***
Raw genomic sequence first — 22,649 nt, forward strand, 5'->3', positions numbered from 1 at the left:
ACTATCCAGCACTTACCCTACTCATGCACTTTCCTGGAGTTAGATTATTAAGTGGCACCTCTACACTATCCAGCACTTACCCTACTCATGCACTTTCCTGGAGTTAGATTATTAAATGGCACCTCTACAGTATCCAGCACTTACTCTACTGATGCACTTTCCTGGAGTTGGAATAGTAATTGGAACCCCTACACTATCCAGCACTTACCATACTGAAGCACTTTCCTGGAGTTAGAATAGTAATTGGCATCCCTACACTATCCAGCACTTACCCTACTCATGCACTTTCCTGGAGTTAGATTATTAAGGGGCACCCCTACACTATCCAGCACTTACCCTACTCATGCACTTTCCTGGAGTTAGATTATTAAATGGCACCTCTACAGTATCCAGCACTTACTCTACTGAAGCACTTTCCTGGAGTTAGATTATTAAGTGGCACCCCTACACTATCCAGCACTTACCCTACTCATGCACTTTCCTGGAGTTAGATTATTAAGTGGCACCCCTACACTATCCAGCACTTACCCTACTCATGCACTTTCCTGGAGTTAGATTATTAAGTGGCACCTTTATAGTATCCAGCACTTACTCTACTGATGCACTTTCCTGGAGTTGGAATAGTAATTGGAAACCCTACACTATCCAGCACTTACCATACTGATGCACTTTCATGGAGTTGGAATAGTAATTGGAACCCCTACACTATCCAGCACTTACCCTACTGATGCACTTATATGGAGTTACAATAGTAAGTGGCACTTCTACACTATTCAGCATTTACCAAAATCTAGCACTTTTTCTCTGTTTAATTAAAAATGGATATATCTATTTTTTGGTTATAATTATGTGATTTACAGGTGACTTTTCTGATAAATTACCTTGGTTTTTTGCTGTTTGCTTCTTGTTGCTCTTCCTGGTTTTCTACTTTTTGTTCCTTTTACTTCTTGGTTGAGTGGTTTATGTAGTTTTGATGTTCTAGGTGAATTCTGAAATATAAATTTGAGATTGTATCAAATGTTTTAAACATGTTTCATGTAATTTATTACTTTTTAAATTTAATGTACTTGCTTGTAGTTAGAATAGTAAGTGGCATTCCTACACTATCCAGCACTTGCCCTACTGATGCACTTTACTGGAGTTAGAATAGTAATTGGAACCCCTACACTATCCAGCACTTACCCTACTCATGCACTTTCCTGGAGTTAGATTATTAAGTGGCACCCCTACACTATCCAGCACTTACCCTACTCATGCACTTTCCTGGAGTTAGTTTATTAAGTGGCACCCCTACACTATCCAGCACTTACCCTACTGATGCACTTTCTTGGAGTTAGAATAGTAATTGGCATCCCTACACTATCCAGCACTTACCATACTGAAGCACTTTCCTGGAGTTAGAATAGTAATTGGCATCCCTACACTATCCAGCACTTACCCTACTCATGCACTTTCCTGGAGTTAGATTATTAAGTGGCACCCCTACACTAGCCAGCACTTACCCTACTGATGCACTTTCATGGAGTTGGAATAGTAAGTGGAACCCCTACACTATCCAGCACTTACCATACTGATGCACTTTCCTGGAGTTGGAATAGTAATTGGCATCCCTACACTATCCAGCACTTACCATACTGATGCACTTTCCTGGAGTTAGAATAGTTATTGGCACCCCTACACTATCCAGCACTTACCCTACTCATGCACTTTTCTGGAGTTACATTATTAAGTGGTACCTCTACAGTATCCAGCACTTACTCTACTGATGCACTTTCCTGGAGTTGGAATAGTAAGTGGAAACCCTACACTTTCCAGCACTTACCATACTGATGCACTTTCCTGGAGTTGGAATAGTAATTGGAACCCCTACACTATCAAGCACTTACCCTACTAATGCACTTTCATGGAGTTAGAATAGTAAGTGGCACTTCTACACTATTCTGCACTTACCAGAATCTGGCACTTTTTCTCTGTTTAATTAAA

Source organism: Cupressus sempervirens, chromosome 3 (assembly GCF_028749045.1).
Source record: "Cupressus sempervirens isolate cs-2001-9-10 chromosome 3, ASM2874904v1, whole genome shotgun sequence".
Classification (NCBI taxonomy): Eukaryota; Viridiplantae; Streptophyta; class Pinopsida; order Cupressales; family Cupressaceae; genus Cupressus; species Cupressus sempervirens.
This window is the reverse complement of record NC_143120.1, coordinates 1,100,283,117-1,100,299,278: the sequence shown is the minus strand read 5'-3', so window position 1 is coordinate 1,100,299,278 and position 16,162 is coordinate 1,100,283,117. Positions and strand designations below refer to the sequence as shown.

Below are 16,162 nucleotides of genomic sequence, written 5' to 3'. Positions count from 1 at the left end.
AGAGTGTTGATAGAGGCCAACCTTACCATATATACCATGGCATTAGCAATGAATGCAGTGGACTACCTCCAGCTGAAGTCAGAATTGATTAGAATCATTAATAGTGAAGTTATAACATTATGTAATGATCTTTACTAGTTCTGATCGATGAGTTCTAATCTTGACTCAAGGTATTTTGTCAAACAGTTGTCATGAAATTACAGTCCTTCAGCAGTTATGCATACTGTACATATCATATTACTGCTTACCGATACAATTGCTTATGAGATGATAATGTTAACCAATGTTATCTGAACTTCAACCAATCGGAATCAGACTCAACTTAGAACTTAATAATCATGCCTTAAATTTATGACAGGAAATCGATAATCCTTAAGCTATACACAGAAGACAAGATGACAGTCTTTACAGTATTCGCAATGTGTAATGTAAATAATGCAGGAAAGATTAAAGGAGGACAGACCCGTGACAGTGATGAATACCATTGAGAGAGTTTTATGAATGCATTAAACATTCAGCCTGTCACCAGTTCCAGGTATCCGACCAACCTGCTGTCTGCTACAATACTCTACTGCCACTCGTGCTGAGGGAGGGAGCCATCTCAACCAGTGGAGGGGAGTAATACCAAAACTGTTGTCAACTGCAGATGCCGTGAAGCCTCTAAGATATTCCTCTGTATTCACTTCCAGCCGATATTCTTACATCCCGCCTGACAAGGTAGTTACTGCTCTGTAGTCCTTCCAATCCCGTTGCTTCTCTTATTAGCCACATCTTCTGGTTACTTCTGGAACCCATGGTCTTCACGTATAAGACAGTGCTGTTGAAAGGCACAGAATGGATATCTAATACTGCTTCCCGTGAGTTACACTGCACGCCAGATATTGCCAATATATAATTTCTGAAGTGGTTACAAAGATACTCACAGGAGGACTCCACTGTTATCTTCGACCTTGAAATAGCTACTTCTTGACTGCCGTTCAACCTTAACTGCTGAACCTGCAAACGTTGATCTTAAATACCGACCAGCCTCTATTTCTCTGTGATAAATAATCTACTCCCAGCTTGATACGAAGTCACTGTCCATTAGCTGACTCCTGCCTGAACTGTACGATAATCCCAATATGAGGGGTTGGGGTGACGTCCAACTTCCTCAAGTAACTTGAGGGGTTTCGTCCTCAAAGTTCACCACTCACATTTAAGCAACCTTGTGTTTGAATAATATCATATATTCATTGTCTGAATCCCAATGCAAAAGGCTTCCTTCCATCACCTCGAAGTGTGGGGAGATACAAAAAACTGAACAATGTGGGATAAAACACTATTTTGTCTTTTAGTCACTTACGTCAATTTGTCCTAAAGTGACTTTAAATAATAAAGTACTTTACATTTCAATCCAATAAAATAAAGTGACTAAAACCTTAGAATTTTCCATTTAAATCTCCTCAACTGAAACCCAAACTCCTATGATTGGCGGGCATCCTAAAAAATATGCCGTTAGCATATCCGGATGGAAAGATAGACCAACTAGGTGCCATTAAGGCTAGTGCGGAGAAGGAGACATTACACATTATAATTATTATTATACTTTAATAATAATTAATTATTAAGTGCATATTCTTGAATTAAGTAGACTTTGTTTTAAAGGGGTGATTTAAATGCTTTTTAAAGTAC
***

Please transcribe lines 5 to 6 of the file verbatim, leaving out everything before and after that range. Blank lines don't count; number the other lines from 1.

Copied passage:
Classification (NCBI taxonomy): Eukaryota; Viridiplantae; Streptophyta; class Pinopsida; order Cupressales; family Cupressaceae; genus Cupressus; species Cupressus sempervirens.
This window is the reverse complement of record NC_143120.1, coordinates 1,100,283,117-1,100,299,278: the sequence shown is the minus strand read 5'-3', so window position 1 is coordinate 1,100,299,278 and position 16,162 is coordinate 1,100,283,117. Positions and strand designations below refer to the sequence as shown.